Courts in the District have been awarded just over $600,000 to expand programs that help keep tenants in their homes.
The money is part of a $10 million gift from the Wells Fargo Foundation to improve housing stability across the country. Courts in 8 other states have received grants, including New York and Tennessee.
Each court will use the money to hire dedicated staff to provide early intervention and guidance in the legal process for tenants and landlords with the goal of avoiding costly trials, finding mutually acceptable solutions for both sides and resolving eviction problems.
“With eviction moratoriums ending, there’s an urgency to find more ways to keep people in their home,” said Bill Daley, vice chairman of public affairs at Wells Fargo. “With this kind of collaboration, we believe communities like Washington D.C., will lead the way in transforming the eviction process and achieve better outcomes for people’s lives and livelihoods.”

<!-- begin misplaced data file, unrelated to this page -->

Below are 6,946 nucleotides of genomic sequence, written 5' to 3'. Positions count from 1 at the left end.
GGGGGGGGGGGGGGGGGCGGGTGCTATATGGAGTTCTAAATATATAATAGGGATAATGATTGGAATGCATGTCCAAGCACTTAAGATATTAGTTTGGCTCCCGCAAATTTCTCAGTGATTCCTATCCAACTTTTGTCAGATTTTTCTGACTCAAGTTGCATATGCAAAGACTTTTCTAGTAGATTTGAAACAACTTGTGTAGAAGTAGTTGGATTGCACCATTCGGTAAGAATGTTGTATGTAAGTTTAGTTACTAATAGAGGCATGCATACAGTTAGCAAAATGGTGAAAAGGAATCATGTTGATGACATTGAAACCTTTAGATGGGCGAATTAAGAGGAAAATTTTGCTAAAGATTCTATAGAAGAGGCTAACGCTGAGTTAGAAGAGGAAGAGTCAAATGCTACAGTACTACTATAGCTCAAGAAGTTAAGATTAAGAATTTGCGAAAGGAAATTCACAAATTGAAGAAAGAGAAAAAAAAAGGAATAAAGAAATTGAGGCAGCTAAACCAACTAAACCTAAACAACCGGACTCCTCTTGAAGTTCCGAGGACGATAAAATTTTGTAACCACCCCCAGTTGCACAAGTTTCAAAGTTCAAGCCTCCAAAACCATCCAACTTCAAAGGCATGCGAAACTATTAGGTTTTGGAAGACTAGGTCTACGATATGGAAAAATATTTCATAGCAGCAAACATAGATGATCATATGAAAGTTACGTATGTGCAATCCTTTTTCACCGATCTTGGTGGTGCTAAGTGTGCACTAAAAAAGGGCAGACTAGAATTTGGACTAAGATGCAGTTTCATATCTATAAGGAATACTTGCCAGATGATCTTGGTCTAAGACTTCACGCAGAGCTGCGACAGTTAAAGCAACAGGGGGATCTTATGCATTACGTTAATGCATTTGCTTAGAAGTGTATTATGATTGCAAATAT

At the announcement of the grant Wednesday at the Historic D.C. Courthouse, D.C. Del. Eleanor Holmes Norton said “Eviction diversion isn’t just a tool to combat poverty, but also to advance racial justice.”
Nationally, evictions disproportionately affect communities of color. According to the Aspen Institute, about 80% of people facing evictions come from those communities, particularly Black and Latino tenants. One study found that Black renters are twice as likely as white renters to be evicted.
A pandemic-related federal freeze against evictions ended in August of last year; an attempt to extend it was struck down by the Supreme Court.
Earlier this year, the D.C. Council passed a ban against evictions of tenants who owed less than $600 in unpaid rent.
The grant program is being overseen by the National Center for State Courts Eviction Diversion Initiative, which will provide technical support to local courts.